Place relevant UGC in-store

More and more people research online, but buy offline. In fact, RetailTouchPoints suggested that user-generated content influenced up to 45% of purchases in 2017. But how exactly should retail brands should use UGC to make a sale?

Use screens to display user-generated content in store. For example, a business can install an Instagram display to share other customers’ experience of the products on offer. You could use a traditional screen, or an interactive touch-screen for customers to choose their own content.

Here’s an Instagram photo display in a Nine West Store:

Photo of a display screen in store, showing Instagram photos from customers.

A display like this, next to specific products, can influence a customer’s decision. As customers increasingly use UGC for product research, try to match the display to the products in store.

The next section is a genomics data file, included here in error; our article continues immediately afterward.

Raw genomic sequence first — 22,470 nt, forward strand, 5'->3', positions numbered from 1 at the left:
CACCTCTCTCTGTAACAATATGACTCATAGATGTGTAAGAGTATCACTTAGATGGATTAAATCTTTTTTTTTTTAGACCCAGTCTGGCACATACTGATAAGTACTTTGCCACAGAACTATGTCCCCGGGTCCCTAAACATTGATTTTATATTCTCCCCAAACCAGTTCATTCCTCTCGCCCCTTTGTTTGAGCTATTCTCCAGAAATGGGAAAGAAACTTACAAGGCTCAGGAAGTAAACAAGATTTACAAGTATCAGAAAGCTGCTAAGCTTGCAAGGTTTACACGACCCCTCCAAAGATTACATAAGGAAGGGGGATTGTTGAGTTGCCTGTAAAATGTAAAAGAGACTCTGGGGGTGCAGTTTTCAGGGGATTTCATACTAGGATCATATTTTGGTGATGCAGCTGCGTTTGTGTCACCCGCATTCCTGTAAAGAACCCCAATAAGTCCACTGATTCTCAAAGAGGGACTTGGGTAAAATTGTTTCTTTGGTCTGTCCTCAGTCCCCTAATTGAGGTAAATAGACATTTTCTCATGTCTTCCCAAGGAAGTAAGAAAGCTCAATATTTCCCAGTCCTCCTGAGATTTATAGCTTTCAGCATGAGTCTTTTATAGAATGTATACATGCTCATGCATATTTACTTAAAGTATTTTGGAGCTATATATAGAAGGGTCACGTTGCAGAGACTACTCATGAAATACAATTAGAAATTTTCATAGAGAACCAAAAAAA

Encourage clients to share their experience

Perhaps the most compelling type of user-generated content is an honest review of a product or service. It’s very common for people to talk about their interactions with a particular brand online. Encourage your customers to write or post about their experience at your store.

Be creative about incentivizing them to share their experiences. A prevalent example for stores, shops, and restaurants is to make location-specific pictures on social media platforms like Instagram or Facebook.

Bould Brothers Coffee uses their location tag on Instagram to collect user-generated content and build publicity.

This way, you’ll be able to instantly turn your followers into brand advocates by linking their positive experiences with your physical store. Their feedback will be a great addition to your marketing campaign. 

Play with different types of user-generated content

Encourage your followers to create different types of content promoting your products. In particular, motivate your customers to create content that can be posted on the platform where you have your biggest following.

Screenshots of user-generated content for the brand Zara, on Pinterest, YouTube, and Instagram.